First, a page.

Dana has asked the question that drives so many people bananas when it comes to dealing with digital photographs. She's wondering about the size of a digital image, or "How would I determine the DPI for a particular photo I have?"
This question is such a constant problem for so many people, I'm going to settle it once and for all, in the simplest way possible.
The biggest part of the problem is that most people asking the question don't know the correct terminology, and the people answering actually don't have a firm grasp on the situation either, and so just muddy the waters. In this case, the problem is the term DPI.
The thing is, a picture file can be any DPI you want to make it. It's not a fixed property of the file. You change the DPI of the image according to the device on which you wish to print it. What you really need to know is the size of the image in pixels, what device you wish to print on, and a basic math calculation.
The situation Dana is in is this, I assume: she has a digital file of a photo, and she wants to know how to figure out how big it would print if she used it on the cover of her book. Here's the straight answer, using no additional software.
First, Dana, open the folder the picture file is in. (Easiest if it's already on the desktop.)
Next, drag the icon of the image file into your Internet browser window. You heard that right, trust me.
When the photo opens in the browser window, right-click on it and select Properties from the context menu. In the resulting Properties window that opens, you will see an entry for dimensions or height and width (depends on the browser). The size will be listed in pixels - something like 700x 400 for a small image, or 2100x3600 for a big one.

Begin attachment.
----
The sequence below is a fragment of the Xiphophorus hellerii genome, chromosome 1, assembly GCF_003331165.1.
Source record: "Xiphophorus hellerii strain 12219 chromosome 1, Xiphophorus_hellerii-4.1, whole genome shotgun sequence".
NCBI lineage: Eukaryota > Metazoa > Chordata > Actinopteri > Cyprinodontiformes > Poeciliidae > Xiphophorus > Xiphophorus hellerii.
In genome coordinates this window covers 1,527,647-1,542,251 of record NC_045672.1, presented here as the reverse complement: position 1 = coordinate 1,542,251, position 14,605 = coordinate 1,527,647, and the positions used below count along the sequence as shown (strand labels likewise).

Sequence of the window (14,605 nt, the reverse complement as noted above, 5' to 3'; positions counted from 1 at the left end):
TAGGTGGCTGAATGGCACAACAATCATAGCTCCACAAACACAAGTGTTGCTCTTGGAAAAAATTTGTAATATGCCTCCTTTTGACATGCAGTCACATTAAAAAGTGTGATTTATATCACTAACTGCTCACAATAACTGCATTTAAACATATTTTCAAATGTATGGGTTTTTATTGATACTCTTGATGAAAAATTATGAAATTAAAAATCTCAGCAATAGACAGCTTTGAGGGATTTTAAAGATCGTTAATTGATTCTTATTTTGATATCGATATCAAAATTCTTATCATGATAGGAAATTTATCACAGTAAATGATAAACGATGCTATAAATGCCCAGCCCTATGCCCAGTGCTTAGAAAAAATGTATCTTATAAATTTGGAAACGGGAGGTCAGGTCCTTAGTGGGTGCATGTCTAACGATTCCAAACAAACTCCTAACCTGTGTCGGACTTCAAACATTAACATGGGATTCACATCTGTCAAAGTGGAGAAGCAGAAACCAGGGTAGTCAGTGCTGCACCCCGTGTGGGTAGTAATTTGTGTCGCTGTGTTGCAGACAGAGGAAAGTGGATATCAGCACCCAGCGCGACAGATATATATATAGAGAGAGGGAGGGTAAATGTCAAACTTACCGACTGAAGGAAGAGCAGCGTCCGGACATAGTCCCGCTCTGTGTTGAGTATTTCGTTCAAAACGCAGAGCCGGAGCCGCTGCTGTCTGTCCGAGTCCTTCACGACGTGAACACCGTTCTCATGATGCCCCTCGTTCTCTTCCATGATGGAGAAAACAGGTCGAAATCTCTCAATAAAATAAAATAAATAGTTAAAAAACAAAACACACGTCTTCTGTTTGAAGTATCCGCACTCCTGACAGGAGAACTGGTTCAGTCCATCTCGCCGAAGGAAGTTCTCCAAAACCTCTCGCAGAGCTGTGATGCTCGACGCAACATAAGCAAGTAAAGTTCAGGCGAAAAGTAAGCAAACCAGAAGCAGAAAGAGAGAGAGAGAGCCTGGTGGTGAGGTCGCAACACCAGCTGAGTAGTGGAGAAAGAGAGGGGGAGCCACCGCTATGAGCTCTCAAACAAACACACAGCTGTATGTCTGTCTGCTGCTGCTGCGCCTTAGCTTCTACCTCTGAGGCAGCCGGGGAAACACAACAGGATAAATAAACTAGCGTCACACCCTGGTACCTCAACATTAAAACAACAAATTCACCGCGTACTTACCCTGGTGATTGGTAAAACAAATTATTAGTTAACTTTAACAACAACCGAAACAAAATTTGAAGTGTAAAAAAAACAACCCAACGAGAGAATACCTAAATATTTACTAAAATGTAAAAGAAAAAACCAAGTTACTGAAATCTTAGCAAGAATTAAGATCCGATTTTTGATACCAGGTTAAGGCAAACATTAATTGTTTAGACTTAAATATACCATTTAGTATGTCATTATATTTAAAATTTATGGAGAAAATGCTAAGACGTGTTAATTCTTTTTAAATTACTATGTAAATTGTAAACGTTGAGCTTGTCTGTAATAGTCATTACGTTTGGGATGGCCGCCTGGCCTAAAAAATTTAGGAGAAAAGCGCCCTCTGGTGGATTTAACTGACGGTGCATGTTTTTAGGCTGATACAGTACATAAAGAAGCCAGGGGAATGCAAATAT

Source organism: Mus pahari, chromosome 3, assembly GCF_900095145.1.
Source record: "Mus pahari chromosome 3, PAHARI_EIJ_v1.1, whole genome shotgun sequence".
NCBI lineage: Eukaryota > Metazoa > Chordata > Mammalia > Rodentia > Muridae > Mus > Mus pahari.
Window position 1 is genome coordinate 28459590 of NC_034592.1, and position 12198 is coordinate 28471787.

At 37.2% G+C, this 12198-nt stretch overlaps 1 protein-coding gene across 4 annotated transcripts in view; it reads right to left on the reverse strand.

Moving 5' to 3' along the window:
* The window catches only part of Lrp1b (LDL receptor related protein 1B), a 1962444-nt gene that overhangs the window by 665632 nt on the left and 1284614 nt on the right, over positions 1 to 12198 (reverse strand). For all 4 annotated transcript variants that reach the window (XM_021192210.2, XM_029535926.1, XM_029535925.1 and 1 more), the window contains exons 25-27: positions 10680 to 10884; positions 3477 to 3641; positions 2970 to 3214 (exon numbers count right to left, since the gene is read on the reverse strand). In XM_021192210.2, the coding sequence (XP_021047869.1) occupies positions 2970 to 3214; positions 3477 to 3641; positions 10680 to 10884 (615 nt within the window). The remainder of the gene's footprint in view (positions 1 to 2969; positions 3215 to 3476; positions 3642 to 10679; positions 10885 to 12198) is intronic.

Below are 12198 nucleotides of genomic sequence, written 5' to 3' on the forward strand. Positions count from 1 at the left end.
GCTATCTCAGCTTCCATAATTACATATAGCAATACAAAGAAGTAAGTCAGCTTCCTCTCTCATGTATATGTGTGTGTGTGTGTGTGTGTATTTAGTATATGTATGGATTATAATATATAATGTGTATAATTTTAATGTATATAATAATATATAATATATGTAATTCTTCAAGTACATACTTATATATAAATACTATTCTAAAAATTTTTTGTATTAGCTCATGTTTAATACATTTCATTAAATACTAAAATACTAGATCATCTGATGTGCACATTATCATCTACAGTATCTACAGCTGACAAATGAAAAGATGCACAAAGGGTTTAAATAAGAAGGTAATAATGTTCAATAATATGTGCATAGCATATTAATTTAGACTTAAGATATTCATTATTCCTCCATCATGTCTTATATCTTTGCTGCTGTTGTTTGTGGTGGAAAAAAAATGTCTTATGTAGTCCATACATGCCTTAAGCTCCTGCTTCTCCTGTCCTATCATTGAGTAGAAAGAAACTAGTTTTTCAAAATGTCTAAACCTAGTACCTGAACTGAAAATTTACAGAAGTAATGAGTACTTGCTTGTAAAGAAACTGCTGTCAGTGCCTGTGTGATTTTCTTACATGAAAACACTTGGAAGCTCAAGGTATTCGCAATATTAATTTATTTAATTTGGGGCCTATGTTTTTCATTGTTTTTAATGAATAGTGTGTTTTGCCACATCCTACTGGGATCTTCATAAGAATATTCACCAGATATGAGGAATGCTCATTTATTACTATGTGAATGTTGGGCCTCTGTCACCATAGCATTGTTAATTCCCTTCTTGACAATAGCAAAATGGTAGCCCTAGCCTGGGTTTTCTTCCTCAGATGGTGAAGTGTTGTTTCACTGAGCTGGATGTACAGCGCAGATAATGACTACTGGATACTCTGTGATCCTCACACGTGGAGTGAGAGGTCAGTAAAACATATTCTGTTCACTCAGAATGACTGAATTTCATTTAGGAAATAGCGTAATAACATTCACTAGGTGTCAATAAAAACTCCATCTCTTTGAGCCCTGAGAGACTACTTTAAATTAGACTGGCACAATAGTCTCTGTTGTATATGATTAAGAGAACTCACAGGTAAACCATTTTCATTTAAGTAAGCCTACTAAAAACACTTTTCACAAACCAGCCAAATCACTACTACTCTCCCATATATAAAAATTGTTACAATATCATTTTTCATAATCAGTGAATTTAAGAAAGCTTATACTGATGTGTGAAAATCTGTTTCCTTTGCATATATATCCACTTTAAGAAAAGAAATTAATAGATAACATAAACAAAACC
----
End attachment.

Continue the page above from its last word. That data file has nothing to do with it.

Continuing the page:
Once you know the size of the image in pixels, divide each number by 300. The resulting 2 numbers give you the dimensions in inches the image will print in high quality colour on a printing press. That's it.
So in our first example above, a 700x400 pixel image will result in a 2.33 inch by 1.33 inch printed photo. In the 2100x3600 pixel example, you'll end up with a 7 by 12 inch photo.
Now obviously, this process doesn't tell you how to prepare the image to actually print at those sizes, it just tells you what's possible. It's a fast rule-of-thumb way to tell if your file is suitable to print at the size you need.
If your calculations show that your file is almost big enough, there are a number of ways to massage it to slightly increase the size it can print, but in general, you want these calculations to tell you that your image can print at least as big as required in it's original state for highest quality. (There's no problem if your file is bigger than necessary - quality isn't lost making an image print smaller.)
And if you want to print on something other than a colour press? For a laser printer, do the same as for a colour press. For an inkjet printer, divide by 240 instead of 300. For black & white reproduction in a newspaper, divide by 150. Yes these are generalisations, but they'll serve for nearly all typical situations.